“Next, SVB decided to transform many of these new deposits into longer maturity – but highly rated – investments such as mortgage-backed securities. This is a great strategy so long as all those depositors keep their money at the bank or interest rates fall. Instead, interest rates rose and the market value of those securities purchased with deposits fell. So, when the depositors started withdrawing, SVB had to sell securities at a loss. This turned into a run because many of the uninsured depositors were on the same Slack or WhatsApp channels chatting about their SVB worries.”

– Michael Ewens, David L. and Elsie M. Dodd Professor of Finance

“SVB used a massive amount of uninsured deposits to finance long-term assets. When the Fed raised interest rates to counter inflation, long-term asset value fell. Uninsured depositors worried they could get their money back, so they ran.”

– Kairong Xiao, associate professor of business

“Two things: The first is a mismatch in cash flow timing. SVB put their money into financial instruments that didn't allow them to access cash quickly. When startups started drawing down faster than expected, they found themselves in a cash crunch. Then, some influential folks convinced folks that this was a systemic issue and everyone freaked out and we had a bank run.” 

– Angela W. Lee, professor of professional practice

CBS: How could this impact the tech industry and entrepreneurship?

“The tech sector was overheated with lots of capital looking for better returns. Even big tech firms like Meta, Google, and Microsoft have been laying off for some time. The crypto market has been embroiled in fraud and defaults. Hence, SVB and banks catering to tech companies were in trouble. There will be a negative impact on the tech industry, but the fitter companies will emerge and the weaker and poorly managed companies will fail.”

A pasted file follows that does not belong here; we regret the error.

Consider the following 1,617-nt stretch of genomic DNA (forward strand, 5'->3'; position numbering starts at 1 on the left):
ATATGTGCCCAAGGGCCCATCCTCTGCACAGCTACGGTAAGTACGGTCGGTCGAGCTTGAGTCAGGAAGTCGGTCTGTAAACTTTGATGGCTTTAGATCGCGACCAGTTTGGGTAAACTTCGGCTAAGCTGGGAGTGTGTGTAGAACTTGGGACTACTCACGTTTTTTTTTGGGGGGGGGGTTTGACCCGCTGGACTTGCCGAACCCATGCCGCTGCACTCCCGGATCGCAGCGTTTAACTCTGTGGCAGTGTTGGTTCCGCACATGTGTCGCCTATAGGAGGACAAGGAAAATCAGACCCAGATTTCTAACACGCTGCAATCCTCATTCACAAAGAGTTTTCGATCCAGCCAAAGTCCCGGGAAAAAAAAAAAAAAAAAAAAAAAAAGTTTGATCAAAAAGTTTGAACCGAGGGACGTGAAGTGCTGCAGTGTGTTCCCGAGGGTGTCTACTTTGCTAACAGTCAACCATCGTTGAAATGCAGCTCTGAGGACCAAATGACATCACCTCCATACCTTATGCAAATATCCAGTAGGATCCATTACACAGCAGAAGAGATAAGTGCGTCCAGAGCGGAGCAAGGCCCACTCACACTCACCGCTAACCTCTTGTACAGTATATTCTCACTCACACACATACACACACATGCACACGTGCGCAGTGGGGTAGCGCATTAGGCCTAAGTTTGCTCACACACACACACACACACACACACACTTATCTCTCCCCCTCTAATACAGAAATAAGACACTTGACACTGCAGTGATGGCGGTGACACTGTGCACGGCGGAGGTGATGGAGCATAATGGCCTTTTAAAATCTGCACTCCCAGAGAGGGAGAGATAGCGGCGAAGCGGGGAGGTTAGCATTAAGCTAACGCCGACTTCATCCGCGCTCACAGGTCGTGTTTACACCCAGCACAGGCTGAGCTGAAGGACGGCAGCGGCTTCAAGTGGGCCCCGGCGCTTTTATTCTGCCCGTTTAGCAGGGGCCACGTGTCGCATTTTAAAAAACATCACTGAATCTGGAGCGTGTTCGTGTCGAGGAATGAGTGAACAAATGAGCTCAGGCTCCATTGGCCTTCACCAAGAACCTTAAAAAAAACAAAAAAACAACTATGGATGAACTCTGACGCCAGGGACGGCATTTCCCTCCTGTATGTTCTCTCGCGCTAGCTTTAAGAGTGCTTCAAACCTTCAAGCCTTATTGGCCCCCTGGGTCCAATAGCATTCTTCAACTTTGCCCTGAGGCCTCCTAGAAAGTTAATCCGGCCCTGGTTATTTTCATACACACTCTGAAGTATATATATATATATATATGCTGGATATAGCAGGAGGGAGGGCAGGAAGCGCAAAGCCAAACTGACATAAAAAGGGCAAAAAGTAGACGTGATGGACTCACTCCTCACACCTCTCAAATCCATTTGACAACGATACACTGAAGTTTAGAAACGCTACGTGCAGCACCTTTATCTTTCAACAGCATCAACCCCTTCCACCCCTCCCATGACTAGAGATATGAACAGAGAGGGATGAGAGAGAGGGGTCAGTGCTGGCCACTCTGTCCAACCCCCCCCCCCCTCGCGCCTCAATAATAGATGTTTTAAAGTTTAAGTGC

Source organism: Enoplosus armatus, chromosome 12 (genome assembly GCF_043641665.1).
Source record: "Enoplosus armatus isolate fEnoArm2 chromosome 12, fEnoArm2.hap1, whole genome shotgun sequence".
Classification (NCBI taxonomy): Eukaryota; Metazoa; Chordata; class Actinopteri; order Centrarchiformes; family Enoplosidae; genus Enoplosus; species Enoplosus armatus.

– M. Suresh Sundaresan

“In the short run, this will create challenges for zero revenue startups with SVB deposits that are still a bit difficult to withdraw. In the medium term, SVB's services – including pairing cheap debt with VC financings or letting VC investors borrow money for their investments – will significantly diminish as new entrants are unlikely. There will be some losers from this, but I do not think it will be a huge impact. This is because the VC industry raised a record amount of capital in the last three years. So long as most of the startups affected by SVB saw nothing happen to their customer base or business model, then there is money available (at a higher price) for quality startups.